We found a real internet connection! So here is the full scoop on the Panama Canal.
The transit process started with several days worth of errands: scheduling, inspection, paying fees, hiring line handlers, renting ropes, scrounging up 10 used tires for fenders and stocking up on food, water and boat parts. We also checked out the Miraflores Locks Museum to get an idea of the process before attempting it on our boat. Once we were set, we were scheduled for transit almost immediately.
We were a little nervous going into our first set of locks. We shared the locks with a big container ship and it’s assisting tug boat. Both the ship and the tug must leave their propellers spinning while in the locks, so navigating through the tight space amongst their prop wash was tricky. We were side-tied to the tug, which was tied to the side wall. Its a very streamlined process, each lock only taking 8-10 minutes to fill/empty. I completely missed the lock doors closing on the first set because it happened while we were still tying off.
Although many sail boats transit all three sets of locks (6 levels in total) in one day, we were scheduled for two, spending the night in Lake Gatun. We didn’t know this until we were already underway, which was a little awkward considering that our line handler, a local, had to spend the night with us on the boat. The official Canal advisor, who rides with us and oversees the process, is the only one allowed to get on or off the boat during transit. Fortunately, our line handler, Rey, was a nice guy and it provided a good opportunity for practicing our Spanish. The lake is actually quite beautiful: green and jungly. Elan saw a crocodile, and our advisor saw a toucan, though the rest of us missed it. As far as we know, this is the first time our boat has ever been in freshwater, 125 feet above sea level, none the less!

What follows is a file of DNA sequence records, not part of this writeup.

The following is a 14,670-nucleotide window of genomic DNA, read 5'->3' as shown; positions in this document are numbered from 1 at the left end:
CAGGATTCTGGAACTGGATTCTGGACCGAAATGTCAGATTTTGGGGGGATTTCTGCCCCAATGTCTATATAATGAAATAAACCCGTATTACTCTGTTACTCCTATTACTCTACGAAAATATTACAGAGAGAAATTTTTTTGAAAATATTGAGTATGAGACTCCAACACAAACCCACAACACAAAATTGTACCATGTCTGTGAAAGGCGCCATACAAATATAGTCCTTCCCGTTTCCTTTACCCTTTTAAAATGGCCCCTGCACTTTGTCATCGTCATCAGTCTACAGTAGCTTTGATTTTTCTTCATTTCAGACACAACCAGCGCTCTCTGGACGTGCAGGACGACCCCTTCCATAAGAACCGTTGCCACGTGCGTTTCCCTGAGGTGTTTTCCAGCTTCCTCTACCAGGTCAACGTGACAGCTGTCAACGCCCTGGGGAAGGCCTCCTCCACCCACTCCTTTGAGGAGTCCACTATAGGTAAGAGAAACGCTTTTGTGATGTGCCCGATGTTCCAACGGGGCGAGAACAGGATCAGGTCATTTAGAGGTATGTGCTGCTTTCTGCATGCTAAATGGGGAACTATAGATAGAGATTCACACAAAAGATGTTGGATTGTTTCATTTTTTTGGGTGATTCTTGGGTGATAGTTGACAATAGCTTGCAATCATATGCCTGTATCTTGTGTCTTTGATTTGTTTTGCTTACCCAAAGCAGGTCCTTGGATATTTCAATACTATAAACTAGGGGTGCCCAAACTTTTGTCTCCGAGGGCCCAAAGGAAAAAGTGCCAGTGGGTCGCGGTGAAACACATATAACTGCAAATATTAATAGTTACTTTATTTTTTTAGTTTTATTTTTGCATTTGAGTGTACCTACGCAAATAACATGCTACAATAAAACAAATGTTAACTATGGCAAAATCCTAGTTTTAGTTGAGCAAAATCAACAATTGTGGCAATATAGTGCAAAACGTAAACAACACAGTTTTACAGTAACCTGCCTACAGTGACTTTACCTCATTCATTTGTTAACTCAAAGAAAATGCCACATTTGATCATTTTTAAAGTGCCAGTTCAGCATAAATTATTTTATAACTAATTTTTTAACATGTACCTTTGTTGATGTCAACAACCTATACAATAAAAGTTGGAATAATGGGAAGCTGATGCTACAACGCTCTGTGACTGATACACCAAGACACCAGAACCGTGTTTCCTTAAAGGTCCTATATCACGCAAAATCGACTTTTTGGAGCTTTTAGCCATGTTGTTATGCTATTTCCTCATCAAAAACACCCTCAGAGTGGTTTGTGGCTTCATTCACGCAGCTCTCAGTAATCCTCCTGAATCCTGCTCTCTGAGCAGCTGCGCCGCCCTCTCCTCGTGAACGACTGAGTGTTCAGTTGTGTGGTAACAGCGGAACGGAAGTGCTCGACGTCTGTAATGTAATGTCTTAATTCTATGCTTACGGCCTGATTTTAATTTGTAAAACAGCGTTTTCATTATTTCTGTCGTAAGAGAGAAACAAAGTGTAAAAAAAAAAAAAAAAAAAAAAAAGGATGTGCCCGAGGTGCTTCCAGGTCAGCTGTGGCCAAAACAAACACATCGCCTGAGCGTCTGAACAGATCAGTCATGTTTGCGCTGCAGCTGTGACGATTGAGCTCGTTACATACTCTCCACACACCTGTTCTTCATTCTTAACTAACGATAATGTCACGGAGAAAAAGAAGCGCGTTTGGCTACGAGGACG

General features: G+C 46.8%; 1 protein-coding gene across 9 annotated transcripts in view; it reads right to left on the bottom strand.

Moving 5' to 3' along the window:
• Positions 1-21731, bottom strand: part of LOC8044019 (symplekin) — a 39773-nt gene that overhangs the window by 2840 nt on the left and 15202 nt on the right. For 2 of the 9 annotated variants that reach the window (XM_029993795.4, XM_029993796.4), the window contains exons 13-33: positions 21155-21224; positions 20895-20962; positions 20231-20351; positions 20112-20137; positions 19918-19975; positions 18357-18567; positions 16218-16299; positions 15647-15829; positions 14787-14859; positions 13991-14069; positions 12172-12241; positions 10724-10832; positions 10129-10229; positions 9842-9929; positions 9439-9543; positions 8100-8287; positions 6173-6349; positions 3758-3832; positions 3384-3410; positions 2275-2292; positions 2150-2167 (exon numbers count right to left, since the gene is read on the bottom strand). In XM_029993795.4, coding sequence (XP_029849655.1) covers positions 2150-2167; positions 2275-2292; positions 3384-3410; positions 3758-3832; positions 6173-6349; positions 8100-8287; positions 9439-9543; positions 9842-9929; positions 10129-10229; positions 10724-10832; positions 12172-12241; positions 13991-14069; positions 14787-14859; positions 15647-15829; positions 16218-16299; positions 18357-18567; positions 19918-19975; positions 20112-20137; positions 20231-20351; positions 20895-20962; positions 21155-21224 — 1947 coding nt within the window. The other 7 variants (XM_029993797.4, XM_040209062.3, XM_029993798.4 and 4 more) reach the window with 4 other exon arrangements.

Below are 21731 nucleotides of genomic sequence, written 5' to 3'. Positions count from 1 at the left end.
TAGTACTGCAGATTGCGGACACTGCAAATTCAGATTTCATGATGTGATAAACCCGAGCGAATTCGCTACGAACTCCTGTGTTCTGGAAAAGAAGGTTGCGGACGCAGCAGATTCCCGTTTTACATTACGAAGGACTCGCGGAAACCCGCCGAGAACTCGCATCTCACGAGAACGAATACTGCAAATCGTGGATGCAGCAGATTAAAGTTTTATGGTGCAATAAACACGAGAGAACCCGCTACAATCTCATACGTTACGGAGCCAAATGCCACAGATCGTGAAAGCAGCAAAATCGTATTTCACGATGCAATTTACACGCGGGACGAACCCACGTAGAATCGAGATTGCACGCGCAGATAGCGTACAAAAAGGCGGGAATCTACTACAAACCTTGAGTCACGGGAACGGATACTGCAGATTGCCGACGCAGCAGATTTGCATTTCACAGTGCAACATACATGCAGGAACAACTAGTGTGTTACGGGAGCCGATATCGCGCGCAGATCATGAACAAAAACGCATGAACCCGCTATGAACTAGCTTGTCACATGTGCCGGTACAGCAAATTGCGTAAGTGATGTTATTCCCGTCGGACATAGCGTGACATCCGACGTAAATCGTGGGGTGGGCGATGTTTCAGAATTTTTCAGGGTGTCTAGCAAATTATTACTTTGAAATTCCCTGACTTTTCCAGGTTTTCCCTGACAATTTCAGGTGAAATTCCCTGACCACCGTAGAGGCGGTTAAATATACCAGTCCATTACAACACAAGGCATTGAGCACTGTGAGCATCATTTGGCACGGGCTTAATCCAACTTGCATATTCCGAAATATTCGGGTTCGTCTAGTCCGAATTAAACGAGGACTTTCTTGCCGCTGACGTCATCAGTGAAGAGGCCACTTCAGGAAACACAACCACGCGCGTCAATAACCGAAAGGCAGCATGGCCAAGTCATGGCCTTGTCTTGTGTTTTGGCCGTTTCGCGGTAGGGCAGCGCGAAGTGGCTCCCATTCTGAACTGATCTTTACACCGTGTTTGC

The next morning we finished the last three locks, lowering us back down to sea level. We had one scary moment when our advisor asked us to start pulling through the lock doors before they were all the way open. The door started to suck us towards the wall as it opened, but Elan managed to correct the swing with just a gentle scuff of the dinghy against the wall. No harm done, but it made us a little wary of the advisors advice from then on, it was clear he had never captained a slow, full keel boat like ours.
So just like that, we are in the Caribbean!! We spent one night at a Marina to sort our our tires and lines, and drop off our line handler.
Next we blasted off to the San Blas Islands. We thought it would be fun to show Deja and Jake what our overnight runs were like, so we left the marina just before sunset on the 90 mile run. Unfortunately, the wave direction was hitting us just wrong the entire night, making for a stomach churning ride. For the first time in my entire life, I was seasick. Deja, Jake and I all took turns bowing over the rail most of the night, as the rain came down, the lightning flashed and we navigated blind since our radar was being fickle. So much for showing them how fun overnight runs are!
We spent the next five days playing in the San Blas before Deja and Jake took off. Thats it for now, we’ll give you the full scoop on San Blas next time.
Ashley & Elan